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"I believe in focusing on what you do best, instead of a lot of things." -Irwin Simon CEO HAIN

We recently added HAIN to the Hedgeye best Ideas list as a SHORT. 

Irwin Simon was quoted saying the above quote at the time he bought Celestial Seasonings.  Given HAIN has acquired 33 companies over the ten years I’m not sure the old management style still applies.

Yesterday we published a 70 page slide deck outlining our thesis on HAIN (if you would like a copy please email me.)  The thesis centers on three key points:

ACQUISITION FATIGUE - HAIN has been a serial acquirer over the past ten years, acquiring over 33 companies. Although the company owns 50 brands, the 80/20 rule applies. Management is compensated to grow revenues and earnings, incentivizing them to acquire complementary companies. Not all the companies they buy, however, are complementary including a few recent ones that have been margin dilutive. We believe the core-business, ex-acquisitions, is slowing – a fact that management is doing their best to mask.

INCREASING COMPETITIVE LANDSCAPE -April 10, 2014, the day WMT announced it would carry Wild Oats, was the day organic food went mainstream. This move by WMT won’t be ignored by other retailers and will likely force gross margins lower for a number of organic companies. The current pricing umbrella in the organic space will create significant demand for private label products at traditional grocery chains. Can HAIN sustain its current business model in light of the new industry headwinds?

SLOWING TRENDS, MARGIN PRESSURE - HAIN’s absolute gross margins are significantly below its peer group, making it difficult for the company to compete in a more competitive marketplace. The increased competitive headwinds will slow organic growth and keep pressure on gross margins, forcing the company to cut SG&A at a faster rate than anticipated. This increases the likelihood that street expectations are too aggressive. Under such a scenario, the company’s multiple would likely contract.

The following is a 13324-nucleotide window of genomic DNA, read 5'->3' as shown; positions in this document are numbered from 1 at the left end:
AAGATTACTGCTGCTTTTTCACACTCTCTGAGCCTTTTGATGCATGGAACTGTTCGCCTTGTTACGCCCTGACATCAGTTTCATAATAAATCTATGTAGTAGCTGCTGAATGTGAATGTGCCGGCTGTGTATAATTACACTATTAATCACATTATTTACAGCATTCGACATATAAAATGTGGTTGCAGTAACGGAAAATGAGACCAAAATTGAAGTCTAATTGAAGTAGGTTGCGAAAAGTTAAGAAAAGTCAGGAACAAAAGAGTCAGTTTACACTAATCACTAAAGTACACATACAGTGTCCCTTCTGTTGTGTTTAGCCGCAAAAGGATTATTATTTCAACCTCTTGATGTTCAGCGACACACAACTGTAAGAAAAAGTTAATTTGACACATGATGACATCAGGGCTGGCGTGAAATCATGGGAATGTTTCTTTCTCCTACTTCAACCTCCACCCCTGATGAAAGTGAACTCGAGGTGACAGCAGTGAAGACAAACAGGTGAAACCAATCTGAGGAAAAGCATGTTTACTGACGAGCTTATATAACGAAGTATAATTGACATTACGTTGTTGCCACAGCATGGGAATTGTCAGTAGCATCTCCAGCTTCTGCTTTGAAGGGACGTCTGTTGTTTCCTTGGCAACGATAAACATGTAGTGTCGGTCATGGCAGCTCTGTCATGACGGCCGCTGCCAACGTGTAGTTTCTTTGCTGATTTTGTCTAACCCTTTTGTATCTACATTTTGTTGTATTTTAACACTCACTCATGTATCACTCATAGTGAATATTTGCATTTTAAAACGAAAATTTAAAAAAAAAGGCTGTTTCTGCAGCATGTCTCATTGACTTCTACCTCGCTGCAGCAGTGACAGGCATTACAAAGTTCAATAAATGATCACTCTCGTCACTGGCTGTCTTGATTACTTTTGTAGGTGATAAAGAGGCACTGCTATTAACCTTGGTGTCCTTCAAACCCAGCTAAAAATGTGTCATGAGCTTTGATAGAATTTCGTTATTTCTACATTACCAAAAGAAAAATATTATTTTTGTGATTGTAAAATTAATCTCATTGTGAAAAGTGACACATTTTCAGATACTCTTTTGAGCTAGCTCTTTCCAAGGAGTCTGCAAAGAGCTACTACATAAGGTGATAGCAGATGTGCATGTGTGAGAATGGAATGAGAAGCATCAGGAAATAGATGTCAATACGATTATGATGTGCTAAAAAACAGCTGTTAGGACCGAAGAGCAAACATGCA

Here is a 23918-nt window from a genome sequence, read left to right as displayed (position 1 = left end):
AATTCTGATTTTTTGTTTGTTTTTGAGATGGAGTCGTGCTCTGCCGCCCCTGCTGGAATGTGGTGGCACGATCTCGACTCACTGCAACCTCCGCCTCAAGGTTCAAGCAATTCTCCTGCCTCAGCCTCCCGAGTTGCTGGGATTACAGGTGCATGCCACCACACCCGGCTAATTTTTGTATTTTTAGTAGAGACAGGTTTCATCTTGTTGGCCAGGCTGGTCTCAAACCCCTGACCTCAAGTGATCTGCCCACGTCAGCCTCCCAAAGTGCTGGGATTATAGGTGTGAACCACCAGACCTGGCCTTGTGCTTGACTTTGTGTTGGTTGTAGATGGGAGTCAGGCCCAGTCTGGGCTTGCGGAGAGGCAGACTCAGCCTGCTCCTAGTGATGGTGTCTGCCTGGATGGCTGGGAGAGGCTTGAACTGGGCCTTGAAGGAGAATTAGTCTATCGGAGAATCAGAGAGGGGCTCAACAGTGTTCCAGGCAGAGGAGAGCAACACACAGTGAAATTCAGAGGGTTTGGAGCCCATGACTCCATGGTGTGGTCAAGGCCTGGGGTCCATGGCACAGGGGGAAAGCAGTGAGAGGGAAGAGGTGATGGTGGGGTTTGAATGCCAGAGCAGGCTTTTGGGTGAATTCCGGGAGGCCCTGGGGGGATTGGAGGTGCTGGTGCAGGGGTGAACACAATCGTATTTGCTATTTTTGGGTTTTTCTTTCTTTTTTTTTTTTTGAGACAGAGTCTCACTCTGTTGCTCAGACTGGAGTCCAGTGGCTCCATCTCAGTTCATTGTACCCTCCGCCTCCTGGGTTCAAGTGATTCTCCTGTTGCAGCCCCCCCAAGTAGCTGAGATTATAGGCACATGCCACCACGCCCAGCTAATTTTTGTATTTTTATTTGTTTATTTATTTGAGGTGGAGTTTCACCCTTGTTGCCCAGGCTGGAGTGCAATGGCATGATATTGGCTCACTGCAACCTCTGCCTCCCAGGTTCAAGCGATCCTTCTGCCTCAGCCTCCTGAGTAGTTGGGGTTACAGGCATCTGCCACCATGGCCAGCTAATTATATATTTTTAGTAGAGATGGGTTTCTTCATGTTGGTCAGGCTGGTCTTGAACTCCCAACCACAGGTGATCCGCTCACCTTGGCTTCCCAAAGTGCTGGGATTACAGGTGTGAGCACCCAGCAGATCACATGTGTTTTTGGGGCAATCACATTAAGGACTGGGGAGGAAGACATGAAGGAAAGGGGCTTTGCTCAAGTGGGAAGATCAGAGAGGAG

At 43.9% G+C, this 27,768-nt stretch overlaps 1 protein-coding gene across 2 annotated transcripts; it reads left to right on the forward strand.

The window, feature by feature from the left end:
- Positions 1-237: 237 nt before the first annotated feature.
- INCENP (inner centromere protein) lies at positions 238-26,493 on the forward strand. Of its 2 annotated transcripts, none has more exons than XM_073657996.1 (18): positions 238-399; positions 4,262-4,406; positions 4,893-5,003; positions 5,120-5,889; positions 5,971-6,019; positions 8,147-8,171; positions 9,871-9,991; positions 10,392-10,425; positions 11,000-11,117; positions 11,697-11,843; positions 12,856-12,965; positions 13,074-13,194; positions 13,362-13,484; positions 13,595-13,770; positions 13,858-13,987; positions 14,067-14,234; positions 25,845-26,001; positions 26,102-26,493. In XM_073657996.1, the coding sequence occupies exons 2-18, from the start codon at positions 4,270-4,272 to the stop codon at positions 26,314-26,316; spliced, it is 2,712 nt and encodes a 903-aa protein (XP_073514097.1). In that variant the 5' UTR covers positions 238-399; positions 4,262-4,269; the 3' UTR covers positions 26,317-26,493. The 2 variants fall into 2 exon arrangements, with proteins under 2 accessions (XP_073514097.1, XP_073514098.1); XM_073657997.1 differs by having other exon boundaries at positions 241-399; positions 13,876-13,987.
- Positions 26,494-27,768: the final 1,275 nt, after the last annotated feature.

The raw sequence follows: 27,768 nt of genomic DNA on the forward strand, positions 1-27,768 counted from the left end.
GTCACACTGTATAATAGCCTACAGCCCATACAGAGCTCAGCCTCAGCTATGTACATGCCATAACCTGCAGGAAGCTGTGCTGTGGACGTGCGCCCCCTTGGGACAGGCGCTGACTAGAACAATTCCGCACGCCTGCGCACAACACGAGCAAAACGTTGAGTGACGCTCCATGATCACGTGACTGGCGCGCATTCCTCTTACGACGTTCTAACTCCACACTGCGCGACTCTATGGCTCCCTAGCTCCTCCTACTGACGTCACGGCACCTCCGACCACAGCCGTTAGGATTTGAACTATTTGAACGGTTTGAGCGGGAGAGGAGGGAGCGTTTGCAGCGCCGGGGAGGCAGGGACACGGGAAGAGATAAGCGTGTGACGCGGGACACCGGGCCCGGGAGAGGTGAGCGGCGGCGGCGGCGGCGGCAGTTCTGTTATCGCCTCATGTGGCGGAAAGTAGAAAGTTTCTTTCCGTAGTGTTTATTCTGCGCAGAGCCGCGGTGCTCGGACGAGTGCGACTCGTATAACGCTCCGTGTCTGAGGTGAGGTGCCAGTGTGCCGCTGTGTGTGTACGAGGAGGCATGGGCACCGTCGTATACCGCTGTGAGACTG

The last bullet point is critical.  At 26%, HIAN’s gross margins are below a typically strong organic company and put the company in a difficult spot to defend against increased competition.  As we said on page 55 of the slide deck the following are the characteristics of a strong organic company:

  • Notable competitive advantage; highly differentiated product giving the company a strong reason to be in the market.
  • Sustainable gross margin, typically above 40%, which allows the company to reinvest in its brands.
  • Resonates with consumers and helps engender loyalty.
  • Validation across multiple channels.

HAIN – WHY WE ARE CAUTIOUS - hain11

In addition, HAIN has significantly cut SG&A to levels that are also below its competitors’ making it difficult to support the business.

HAIN – WHY WE ARE CAUTIOUS - hain22

This has resulted in a significant improvement in operating margins.

HAIN – WHY WE ARE CAUTIOUS - hain13

How long can management rely on SG&A cuts to make the numbers?

Are they underinvesting in many of their brands?

We believe there will come a time when management must reinvest in their business and will be hard pressed to lever SG&A to the same degree.

If you would like to discuss HAIN further please call any time.

Howard Penney

Managing Director

Fred Masotta

Analyst